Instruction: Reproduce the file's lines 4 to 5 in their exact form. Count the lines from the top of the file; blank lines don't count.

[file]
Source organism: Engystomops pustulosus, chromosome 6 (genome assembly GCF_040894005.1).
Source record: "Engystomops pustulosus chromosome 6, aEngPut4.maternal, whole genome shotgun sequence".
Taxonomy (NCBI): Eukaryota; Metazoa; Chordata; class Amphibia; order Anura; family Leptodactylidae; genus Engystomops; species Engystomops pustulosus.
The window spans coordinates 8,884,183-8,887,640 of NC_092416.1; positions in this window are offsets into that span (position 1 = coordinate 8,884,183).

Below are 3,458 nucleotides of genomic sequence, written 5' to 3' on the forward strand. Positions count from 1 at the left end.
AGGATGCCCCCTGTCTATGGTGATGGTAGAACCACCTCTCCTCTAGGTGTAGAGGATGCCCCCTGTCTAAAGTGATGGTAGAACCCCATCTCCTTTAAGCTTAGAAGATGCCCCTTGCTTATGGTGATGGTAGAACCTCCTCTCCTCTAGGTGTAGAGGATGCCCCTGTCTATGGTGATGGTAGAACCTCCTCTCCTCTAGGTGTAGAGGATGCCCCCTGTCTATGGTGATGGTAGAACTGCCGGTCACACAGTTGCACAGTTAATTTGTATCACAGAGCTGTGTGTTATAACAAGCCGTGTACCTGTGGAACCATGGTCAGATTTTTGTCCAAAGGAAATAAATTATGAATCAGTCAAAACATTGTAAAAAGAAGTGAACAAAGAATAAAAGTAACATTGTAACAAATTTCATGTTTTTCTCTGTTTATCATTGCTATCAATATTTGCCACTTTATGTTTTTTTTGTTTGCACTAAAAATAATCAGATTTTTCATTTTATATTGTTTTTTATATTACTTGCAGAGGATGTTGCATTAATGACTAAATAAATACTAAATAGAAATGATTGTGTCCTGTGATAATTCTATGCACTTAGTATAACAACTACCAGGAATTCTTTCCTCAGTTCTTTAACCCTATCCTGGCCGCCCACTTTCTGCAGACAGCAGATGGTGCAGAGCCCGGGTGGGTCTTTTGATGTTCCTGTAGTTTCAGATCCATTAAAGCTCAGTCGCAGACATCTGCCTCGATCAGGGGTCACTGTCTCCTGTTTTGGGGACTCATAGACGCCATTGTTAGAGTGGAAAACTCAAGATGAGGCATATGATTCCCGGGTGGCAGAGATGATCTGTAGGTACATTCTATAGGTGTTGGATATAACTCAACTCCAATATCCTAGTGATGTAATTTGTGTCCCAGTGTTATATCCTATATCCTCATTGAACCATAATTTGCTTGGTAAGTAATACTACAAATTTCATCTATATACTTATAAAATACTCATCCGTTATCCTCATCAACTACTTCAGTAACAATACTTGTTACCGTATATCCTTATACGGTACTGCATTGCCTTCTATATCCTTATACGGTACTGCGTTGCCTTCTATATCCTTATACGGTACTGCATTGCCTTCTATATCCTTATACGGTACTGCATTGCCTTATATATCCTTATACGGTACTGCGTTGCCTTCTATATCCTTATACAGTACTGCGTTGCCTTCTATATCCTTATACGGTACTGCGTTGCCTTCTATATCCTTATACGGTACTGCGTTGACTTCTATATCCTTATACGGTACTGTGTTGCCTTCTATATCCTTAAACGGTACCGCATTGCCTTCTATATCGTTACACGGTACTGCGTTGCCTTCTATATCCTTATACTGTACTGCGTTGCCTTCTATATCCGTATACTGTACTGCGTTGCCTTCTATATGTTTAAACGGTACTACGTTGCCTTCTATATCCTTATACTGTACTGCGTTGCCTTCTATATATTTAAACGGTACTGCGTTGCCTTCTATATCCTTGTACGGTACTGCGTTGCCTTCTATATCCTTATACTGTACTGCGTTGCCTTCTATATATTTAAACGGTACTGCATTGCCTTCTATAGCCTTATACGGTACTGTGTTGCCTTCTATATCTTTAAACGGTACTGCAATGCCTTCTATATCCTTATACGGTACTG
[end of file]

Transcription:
The window spans coordinates 8,884,183-8,887,640 of NC_092416.1; positions in this window are offsets into that span (position 1 = coordinate 8,884,183).

Below are 3,458 nucleotides of genomic sequence, written 5' to 3' on the forward strand. Positions count from 1 at the left end.